A Question About Writing
Writing is not the only thing that I do, nor is it the main thing that I do. I suppose that much the same can be said about most writers, but there is a difference – I think – in my situation. My primary responsibility is active involvement in Jewish communal life, notably in yeshiva and day school education but in other areas, as well. There’s no reason to describe this activity because it has scant bearing on what I am writing here, except for the important zone of my life that is called the Rabbi Jacob Joseph School.
I have been president of RJJ – and this is a voluntary responsibility – for thirty-two years and for much of this period the yeshiva and its several schools have taken the lion’s share of my time. Because fundraising is inherent to this job, what I write and especially in the Jewish Week may have an impact on my ability to do what I have to do. My writing is opinion-oriented, at times sharply. I haven’t found this a problem with much of what I have to say, even in such hot button areas that might offend the non-Orthodox and even though some of the funds that I raise come from people who aren’t Orthodox.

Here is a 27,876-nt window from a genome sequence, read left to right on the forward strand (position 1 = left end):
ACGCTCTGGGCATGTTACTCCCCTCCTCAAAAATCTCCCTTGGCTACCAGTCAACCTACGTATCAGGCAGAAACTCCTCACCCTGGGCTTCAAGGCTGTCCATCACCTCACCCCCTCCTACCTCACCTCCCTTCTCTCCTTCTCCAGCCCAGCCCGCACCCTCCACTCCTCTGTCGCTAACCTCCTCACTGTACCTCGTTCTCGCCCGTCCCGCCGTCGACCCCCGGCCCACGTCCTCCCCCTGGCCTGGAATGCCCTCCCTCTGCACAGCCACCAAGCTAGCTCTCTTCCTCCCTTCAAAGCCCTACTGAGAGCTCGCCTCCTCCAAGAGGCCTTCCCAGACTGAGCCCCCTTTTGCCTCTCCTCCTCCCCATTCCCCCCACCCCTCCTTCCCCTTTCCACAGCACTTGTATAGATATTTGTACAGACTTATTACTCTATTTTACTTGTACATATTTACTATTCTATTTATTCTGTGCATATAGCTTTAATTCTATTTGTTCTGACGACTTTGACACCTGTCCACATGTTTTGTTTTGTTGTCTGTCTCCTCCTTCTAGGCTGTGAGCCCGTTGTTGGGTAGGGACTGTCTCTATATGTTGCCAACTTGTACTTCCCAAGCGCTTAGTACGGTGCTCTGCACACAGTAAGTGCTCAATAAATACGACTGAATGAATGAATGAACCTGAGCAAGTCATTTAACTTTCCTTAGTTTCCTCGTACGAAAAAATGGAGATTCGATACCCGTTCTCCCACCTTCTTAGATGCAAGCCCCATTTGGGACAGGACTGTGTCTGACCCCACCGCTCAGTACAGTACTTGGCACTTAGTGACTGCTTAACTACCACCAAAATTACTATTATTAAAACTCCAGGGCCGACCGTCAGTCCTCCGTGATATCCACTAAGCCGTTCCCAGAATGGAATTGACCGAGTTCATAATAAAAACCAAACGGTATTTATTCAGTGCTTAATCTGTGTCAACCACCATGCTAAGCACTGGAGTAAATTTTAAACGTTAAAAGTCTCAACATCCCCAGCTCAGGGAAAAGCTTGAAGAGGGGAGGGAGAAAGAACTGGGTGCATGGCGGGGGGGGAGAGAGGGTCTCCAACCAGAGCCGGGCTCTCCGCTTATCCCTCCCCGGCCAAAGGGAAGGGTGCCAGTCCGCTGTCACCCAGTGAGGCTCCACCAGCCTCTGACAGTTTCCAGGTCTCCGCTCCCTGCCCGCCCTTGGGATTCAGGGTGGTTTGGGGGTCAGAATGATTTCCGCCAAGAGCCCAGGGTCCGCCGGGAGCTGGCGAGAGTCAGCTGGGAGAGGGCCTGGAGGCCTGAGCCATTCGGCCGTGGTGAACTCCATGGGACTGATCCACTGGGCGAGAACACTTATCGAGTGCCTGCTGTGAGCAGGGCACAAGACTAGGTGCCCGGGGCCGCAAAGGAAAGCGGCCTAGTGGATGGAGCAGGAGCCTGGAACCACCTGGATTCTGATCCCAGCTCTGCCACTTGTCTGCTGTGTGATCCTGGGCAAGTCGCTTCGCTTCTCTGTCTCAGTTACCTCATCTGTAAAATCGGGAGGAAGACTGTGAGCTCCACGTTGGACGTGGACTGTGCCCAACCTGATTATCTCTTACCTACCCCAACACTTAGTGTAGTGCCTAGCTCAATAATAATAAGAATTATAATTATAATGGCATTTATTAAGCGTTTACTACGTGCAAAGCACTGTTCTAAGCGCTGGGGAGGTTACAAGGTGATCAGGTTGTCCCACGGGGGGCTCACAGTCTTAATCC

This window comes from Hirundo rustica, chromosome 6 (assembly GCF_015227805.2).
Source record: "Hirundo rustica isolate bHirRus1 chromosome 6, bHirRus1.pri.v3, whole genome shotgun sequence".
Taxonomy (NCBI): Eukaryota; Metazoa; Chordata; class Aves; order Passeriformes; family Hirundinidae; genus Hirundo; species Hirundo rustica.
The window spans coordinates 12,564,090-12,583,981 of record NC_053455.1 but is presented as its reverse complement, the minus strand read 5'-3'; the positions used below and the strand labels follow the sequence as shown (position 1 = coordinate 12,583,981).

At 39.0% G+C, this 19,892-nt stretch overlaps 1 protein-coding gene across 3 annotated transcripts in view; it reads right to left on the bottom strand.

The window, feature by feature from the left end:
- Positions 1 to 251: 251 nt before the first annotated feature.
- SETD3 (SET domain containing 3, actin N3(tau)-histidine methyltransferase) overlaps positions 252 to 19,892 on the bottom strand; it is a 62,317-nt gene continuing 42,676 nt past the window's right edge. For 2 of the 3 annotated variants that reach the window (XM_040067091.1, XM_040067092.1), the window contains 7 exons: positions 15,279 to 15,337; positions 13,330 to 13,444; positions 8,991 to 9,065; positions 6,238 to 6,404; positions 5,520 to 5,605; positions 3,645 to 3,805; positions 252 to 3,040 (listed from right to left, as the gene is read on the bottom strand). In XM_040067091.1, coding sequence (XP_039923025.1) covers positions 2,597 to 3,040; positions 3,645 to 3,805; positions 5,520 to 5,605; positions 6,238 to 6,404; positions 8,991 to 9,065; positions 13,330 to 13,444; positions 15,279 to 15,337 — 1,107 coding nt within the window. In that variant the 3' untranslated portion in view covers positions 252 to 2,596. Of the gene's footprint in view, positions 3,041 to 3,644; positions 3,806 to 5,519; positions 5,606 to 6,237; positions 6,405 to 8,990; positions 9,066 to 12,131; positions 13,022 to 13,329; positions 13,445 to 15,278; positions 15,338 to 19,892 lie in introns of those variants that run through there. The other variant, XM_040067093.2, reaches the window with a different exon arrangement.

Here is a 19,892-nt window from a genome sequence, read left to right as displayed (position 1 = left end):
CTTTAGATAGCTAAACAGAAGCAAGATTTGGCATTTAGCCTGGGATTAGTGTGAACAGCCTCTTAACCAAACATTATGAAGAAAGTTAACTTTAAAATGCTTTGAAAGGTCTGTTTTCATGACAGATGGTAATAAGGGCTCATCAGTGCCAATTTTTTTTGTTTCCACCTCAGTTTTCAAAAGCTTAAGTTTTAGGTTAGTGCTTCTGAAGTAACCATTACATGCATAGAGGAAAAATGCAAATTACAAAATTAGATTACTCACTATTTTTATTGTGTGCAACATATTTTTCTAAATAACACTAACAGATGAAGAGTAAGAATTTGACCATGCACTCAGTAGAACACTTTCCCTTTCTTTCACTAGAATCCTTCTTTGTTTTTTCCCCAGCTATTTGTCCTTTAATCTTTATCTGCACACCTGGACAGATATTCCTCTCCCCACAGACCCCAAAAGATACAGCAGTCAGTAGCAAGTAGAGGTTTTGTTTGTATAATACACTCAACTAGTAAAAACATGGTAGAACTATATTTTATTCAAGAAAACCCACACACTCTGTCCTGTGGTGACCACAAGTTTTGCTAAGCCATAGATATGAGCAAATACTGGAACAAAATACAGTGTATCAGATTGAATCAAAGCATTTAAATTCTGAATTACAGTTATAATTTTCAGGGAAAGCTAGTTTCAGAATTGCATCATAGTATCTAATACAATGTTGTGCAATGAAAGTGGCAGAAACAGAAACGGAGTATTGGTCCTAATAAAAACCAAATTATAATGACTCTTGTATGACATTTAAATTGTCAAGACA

The problem that I am attempting to address here is most pronounced when I write about Israel and therefore it is most pronounced in terms of my interaction with other Orthodox. I am a strong believer in Israel’s withdrawal from Gaza, something that most Orthodox Jews oppose. There is scant evidence that my advocacy of Gaza withdrawal has resulted in anyone saying the heck with my contribution to RJJ. But I cannot be sure. I am certain that something that I wrote some months ago sharply criticizing those who excused Baruch Goldstein’s murderous attack in Hebron has directly resulted in at least several people deciding that they will no longer contribute to the yeshiva.
Is this an issue for me to consider? Does my responsibility toward RJJ carry with it the obligation not to speak out when there is a prospect that speaking out might hurt the school? Is this a practical question? Or a moral question? Or both?
My raising this matter is at least as much an intellectual exercise as a process that might lead to practical results. I hope that there will be feedback.